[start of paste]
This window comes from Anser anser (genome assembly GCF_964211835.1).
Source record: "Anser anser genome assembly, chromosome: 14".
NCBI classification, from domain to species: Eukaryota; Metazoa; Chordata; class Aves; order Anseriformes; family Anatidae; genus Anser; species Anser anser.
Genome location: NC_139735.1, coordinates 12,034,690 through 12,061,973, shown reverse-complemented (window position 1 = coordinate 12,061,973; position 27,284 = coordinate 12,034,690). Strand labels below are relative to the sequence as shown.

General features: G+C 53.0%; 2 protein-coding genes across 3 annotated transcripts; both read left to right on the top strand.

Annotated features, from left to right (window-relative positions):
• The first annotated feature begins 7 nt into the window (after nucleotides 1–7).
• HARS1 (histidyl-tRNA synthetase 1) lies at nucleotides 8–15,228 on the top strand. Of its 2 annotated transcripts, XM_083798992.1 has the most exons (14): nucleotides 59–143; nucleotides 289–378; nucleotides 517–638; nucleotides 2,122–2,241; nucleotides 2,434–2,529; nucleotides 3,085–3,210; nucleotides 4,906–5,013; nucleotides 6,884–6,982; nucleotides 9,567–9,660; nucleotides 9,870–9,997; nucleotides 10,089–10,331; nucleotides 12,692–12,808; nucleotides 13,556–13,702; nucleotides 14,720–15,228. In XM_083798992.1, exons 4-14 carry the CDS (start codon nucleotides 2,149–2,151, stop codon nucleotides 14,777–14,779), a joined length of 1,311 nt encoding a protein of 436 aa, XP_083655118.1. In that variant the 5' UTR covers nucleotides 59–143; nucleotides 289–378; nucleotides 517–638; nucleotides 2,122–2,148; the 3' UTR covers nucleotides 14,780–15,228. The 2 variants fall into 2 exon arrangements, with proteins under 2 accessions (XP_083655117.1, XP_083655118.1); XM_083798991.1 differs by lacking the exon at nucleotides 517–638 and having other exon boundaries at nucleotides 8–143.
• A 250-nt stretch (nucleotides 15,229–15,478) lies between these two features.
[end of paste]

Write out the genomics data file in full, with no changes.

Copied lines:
This window comes from Anser anser (genome assembly GCF_964211835.1).
Source record: "Anser anser genome assembly, chromosome: 14".
NCBI classification, from domain to species: Eukaryota; Metazoa; Chordata; class Aves; order Anseriformes; family Anatidae; genus Anser; species Anser anser.
Genome location: NC_139735.1, coordinates 12,034,690 through 12,061,973, shown reverse-complemented (window position 1 = coordinate 12,061,973; position 27,284 = coordinate 12,034,690). Strand labels below are relative to the sequence as shown.

General features: G+C 53.0%; 2 protein-coding genes across 3 annotated transcripts; both read left to right on the top strand.

Annotated features, from left to right (window-relative positions):
• The first annotated feature begins 7 nt into the window (after nucleotides 1–7).
• HARS1 (histidyl-tRNA synthetase 1) lies at nucleotides 8–15,228 on the top strand. Of its 2 annotated transcripts, XM_083798992.1 has the most exons (14): nucleotides 59–143; nucleotides 289–378; nucleotides 517–638; nucleotides 2,122–2,241; nucleotides 2,434–2,529; nucleotides 3,085–3,210; nucleotides 4,906–5,013; nucleotides 6,884–6,982; nucleotides 9,567–9,660; nucleotides 9,870–9,997; nucleotides 10,089–10,331; nucleotides 12,692–12,808; nucleotides 13,556–13,702; nucleotides 14,720–15,228. In XM_083798992.1, exons 4-14 carry the CDS (start codon nucleotides 2,149–2,151, stop codon nucleotides 14,777–14,779), a joined length of 1,311 nt encoding a protein of 436 aa, XP_083655118.1. In that variant the 5' UTR covers nucleotides 59–143; nucleotides 289–378; nucleotides 517–638; nucleotides 2,122–2,148; the 3' UTR covers nucleotides 14,780–15,228. The 2 variants fall into 2 exon arrangements, with proteins under 2 accessions (XP_083655117.1, XP_083655118.1); XM_083798991.1 differs by lacking the exon at nucleotides 517–638 and having other exon boundaries at nucleotides 8–143.
• A 250-nt stretch (nucleotides 15,229–15,478) lies between these two features.